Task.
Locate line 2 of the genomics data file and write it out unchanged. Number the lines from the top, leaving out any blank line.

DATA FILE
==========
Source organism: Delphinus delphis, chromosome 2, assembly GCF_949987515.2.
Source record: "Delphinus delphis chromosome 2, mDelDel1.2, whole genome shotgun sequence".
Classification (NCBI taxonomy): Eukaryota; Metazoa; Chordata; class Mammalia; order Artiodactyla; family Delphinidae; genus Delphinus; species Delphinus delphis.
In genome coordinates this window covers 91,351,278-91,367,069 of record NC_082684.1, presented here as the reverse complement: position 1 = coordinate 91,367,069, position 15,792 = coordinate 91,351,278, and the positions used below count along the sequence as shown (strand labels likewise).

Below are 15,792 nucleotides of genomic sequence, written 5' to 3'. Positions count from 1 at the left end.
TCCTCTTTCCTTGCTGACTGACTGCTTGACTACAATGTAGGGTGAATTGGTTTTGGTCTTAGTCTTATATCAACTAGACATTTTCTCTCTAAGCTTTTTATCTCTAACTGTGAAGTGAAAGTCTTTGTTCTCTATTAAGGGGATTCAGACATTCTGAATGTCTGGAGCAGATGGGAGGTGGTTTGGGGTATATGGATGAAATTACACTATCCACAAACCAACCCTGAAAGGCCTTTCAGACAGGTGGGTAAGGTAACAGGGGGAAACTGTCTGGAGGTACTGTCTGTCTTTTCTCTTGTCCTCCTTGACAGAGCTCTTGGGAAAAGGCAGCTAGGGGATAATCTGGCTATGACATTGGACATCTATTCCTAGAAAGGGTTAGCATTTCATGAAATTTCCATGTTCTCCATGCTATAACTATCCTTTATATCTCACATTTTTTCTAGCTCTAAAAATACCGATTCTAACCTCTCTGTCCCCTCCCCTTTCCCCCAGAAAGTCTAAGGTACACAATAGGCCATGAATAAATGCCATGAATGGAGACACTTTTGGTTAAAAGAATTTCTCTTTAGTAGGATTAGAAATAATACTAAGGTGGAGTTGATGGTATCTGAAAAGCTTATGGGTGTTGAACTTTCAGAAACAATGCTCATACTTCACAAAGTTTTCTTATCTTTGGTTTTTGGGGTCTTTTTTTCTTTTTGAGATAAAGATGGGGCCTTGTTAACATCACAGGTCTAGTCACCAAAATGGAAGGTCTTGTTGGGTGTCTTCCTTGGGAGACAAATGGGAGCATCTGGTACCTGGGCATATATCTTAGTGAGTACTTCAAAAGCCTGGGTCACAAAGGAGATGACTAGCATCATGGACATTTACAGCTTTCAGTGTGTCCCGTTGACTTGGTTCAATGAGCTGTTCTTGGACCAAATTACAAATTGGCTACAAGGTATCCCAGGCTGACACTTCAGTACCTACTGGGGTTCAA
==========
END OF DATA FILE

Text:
Source record: "Delphinus delphis chromosome 2, mDelDel1.2, whole genome shotgun sequence".